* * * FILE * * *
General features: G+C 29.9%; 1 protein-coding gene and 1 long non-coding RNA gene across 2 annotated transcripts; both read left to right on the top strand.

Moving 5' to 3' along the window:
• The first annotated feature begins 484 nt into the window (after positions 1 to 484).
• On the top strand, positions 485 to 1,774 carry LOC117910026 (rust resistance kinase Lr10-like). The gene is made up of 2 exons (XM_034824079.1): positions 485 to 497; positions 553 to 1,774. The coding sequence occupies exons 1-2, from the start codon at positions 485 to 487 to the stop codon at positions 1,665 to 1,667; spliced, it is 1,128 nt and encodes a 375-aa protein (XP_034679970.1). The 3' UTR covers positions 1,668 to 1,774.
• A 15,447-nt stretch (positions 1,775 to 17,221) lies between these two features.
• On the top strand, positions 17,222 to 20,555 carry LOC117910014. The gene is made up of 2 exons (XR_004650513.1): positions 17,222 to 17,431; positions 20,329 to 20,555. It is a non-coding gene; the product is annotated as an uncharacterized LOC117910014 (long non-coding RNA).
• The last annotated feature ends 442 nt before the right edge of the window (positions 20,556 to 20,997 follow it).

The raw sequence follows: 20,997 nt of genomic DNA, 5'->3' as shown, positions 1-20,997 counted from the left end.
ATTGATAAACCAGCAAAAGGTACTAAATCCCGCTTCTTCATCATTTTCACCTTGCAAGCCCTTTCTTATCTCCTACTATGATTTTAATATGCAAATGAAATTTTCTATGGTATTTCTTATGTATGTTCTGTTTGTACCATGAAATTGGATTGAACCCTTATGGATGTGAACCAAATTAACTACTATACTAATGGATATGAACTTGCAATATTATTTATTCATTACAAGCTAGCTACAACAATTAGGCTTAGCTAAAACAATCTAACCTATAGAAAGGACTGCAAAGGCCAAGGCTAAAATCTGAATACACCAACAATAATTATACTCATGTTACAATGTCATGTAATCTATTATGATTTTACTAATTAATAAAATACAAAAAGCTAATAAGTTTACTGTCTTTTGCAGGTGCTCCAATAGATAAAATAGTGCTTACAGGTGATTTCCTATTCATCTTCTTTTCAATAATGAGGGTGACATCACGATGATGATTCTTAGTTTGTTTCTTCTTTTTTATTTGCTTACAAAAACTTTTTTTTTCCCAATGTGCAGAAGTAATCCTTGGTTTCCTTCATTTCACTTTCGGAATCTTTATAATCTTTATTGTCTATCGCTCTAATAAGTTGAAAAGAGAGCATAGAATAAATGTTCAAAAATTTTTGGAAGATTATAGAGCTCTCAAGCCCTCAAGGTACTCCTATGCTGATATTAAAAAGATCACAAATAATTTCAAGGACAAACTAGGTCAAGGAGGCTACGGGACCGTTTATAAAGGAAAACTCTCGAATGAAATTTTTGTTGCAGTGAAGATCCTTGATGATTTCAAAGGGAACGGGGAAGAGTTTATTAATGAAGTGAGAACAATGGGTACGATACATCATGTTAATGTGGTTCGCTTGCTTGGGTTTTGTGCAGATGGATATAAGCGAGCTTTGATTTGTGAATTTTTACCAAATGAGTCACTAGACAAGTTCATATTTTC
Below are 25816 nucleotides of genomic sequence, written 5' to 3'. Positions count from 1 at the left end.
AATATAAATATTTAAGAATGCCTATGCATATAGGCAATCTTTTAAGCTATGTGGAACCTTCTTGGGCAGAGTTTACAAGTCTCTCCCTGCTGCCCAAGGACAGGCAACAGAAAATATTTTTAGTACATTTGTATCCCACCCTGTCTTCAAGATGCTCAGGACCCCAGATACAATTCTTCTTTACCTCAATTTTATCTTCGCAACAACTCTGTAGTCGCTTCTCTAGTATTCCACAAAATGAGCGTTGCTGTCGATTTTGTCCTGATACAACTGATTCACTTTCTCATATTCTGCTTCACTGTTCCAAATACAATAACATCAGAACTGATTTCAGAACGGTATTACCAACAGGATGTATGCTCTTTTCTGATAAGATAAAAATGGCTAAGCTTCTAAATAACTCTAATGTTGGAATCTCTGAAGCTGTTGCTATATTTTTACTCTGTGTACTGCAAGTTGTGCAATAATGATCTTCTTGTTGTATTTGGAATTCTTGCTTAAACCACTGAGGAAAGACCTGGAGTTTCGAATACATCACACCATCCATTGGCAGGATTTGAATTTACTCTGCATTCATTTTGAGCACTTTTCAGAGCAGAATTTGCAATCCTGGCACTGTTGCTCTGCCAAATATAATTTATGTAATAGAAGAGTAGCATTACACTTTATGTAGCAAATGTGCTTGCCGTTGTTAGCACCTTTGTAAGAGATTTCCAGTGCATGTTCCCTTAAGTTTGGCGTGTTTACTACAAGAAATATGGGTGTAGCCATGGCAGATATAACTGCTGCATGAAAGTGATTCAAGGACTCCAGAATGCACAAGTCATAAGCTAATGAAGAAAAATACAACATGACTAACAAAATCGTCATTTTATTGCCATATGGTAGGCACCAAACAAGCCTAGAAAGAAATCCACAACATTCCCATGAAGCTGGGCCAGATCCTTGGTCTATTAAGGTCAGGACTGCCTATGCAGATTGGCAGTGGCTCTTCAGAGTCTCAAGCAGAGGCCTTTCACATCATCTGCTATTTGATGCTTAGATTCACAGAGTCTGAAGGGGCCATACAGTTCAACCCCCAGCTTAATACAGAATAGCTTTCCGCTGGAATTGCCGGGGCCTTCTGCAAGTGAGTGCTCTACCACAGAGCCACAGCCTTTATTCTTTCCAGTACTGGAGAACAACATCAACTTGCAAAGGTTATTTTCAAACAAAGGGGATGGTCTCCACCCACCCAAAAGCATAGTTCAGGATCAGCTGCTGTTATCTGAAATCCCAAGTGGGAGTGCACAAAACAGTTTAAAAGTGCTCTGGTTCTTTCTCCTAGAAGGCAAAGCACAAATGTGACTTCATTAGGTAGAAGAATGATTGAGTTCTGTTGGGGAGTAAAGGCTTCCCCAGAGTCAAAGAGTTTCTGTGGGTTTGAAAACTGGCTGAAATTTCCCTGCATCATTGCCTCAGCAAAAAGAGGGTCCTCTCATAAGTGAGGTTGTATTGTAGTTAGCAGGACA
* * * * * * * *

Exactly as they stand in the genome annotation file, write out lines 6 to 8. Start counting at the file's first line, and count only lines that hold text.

• On the top strand, positions 17,222 to 20,555 carry LOC117910014. The gene is made up of 2 exons (XR_004650513.1): positions 17,222 to 17,431; positions 20,329 to 20,555. It is a non-coding gene; the product is annotated as an uncharacterized LOC117910014 (long non-coding RNA).
• The last annotated feature ends 442 nt before the right edge of the window (positions 20,556 to 20,997 follow it).

The raw sequence follows: 20,997 nt of genomic DNA, 5'->3' as shown, positions 1-20,997 counted from the left end.